Security document (mortgage) form and content

What is the typical form of a security document over the aircraft and what must it contain?

There is no statutory format with which the mortgage must comply. The mortgage itself need not be governed by Cayman Islands law. The original mortgage deed need not be provided to the CAACI (and, indeed, it is advisable that the original mortgage not be brought to the Cayman Islands in order to avoid the possibility of triggering a liability to Cayman Islands stamp duty (see question 16)).

Where the relevant mortgage is to be registered as an international interest at the International Registry under the Cape Town Convention, then such mortgage must be in such form as to constitute an international interest under the Cape Town Convention.

Security documentary requirements and costs

What are the documentary formalities for creation of an enforceable security over an aircraft? What are the documentary costs?

There are no specific documentary formalities under Cayman Islands law, save that where the original mortgage is brought to the Cayman Islands, applicable Cayman Islands stamp duty may be payable (which may be up to US$610 at current rates).

Security registration requirements

Must the security document be filed with the aviation authority or any other registry as a condition to its effective creation or perfection against the debtor and third parties? Summarise the process to register a mortgagee interest.

With respect to a mortgage over an aircraft registered on the Cayman Aircraft Register, it is possible to register such a mortgage on the Cayman Aircraft Mortgage Register. Such registration will go to priority (subject, where applicable, to the rules of priority under the Cape Town Convention) but not validity.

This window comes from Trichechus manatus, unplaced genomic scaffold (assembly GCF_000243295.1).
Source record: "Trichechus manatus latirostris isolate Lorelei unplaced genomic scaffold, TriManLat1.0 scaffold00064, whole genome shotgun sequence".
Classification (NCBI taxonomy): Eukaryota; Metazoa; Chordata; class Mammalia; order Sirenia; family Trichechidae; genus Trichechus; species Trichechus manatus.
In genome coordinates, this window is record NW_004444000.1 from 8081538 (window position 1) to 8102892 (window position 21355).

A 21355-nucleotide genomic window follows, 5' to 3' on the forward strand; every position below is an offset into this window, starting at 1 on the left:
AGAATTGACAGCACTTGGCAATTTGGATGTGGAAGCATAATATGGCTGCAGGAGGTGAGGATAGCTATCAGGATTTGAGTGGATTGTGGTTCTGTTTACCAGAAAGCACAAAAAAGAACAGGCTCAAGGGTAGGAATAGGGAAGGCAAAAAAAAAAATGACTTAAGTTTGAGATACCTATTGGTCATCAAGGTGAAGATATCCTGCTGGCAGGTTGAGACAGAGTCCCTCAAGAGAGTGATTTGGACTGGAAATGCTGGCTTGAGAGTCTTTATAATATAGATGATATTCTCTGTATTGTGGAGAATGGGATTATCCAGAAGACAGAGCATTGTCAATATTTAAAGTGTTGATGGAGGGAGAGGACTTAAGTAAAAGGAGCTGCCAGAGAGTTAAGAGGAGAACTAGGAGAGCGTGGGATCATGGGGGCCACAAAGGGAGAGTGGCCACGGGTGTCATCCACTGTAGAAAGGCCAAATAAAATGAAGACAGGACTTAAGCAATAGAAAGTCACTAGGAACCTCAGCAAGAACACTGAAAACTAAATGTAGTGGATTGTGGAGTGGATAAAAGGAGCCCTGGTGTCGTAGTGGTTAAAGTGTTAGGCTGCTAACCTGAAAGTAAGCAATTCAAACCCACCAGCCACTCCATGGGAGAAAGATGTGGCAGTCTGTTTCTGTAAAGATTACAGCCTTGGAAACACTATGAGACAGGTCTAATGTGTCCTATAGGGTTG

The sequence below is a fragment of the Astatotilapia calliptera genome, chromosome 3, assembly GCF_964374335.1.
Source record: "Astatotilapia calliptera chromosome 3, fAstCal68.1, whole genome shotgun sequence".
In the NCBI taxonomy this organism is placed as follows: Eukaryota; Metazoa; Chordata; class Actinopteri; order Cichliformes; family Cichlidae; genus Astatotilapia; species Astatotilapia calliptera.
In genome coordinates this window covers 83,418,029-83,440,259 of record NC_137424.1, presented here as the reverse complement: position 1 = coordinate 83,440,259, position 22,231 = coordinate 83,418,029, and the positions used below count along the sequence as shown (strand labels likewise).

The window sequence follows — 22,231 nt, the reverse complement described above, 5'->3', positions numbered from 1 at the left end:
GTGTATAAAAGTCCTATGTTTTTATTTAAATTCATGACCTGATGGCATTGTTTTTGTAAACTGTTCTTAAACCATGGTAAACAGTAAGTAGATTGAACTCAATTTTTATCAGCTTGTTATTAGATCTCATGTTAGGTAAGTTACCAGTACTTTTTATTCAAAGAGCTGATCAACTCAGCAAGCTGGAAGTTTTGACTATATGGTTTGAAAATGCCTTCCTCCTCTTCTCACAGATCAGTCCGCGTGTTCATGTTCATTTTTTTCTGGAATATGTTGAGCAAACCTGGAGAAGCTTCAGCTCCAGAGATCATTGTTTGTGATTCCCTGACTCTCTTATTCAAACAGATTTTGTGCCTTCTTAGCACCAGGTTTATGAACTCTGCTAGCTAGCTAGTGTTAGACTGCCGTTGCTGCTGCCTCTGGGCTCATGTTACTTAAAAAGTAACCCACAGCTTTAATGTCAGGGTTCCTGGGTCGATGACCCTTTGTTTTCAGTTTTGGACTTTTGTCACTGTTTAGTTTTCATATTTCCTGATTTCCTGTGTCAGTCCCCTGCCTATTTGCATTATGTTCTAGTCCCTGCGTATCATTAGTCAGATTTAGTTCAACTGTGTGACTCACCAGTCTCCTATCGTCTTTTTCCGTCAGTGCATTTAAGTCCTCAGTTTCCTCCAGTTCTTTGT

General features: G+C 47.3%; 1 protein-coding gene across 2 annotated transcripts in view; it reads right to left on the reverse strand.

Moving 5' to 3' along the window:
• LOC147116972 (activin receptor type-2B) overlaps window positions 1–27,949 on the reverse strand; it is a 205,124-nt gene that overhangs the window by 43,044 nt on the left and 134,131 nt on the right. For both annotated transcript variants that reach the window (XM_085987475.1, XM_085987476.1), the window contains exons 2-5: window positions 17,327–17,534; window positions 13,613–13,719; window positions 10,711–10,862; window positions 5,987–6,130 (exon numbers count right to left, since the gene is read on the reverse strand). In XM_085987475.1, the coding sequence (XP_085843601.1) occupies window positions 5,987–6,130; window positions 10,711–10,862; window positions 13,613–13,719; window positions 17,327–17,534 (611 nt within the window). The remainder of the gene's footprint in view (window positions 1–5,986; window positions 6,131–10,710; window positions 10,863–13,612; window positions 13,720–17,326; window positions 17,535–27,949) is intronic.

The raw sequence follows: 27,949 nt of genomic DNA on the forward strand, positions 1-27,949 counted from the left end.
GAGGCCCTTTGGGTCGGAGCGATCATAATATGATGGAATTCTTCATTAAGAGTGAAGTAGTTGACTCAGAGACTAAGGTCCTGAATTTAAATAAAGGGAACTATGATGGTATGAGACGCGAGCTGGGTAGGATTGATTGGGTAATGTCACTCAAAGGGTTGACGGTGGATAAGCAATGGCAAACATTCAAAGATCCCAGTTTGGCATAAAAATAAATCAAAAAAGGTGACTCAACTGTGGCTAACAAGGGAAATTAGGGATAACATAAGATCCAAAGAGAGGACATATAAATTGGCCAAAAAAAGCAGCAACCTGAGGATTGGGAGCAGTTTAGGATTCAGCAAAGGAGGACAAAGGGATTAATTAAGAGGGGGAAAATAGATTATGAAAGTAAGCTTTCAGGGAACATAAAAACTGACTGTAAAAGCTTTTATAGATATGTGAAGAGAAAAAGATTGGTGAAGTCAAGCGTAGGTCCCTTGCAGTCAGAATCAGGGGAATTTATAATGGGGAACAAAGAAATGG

The procedure to effect registration of a mortgage is simple and straightforward, requiring an application by the mortgagee. The mortgagee must provide the CAACI with a short registration form summarising the principal points of the mortgage (ie, date, aircraft description, mortgagor contact details and confirmation of sum secured). An original of the registration form (although, in certain circumstances the CAACI may proceed on the basis of a PDF), signed by either the mortgagee or his or her agent or legal counsel, must be submitted to the CAACI together with a copy of the mortgage certified by the applicant to be a true and correct copy. The mortgage registration fee should also be submitted upon registration, which fee is calculated on an ad valorem basis depending on the sum secured, up to a maximum amount (at current rates) of approximately US$6,000.

Where the mortgage or other relevant security interest constitutes an international interest under the Cape Town Convention, then the international interest may also be registered at the International Registry pursuant to the Cape Town Convention.

Registration of security

How is registration of a security interest certified?

The CAACI will issue a notification of registration, which is generally available on the date of registration. The notification states the date and time of registration, whether it is the first or a subsequently registered mortgage with respect to the relevant aircraft, the principal details of the mortgage and acknowledges receipt of the relevant registration fee.

Effect of registration of a security interest

What is the effect of registration as to third parties?

A registered mortgage is given statutory priority over subsequently registered mortgages and unregistered mortgages. The priority of the registered mortgage will not be affected by the bankruptcy of the mortgagor, and the security interest will rank in preference to any right, claim or interest of other creditors. It should be noted, however, that possessory liens for work done on the aircraft (whether before or after the mortgage was created), or over persons lawfully entitled to possession of the aircraft, or with a right to detain the aircraft, will have priority over a registered mortgage. In addition, a previously registered mortgage or a mortgage created prior to 9 October 1979 would have priority over a subsequently registered mortgage.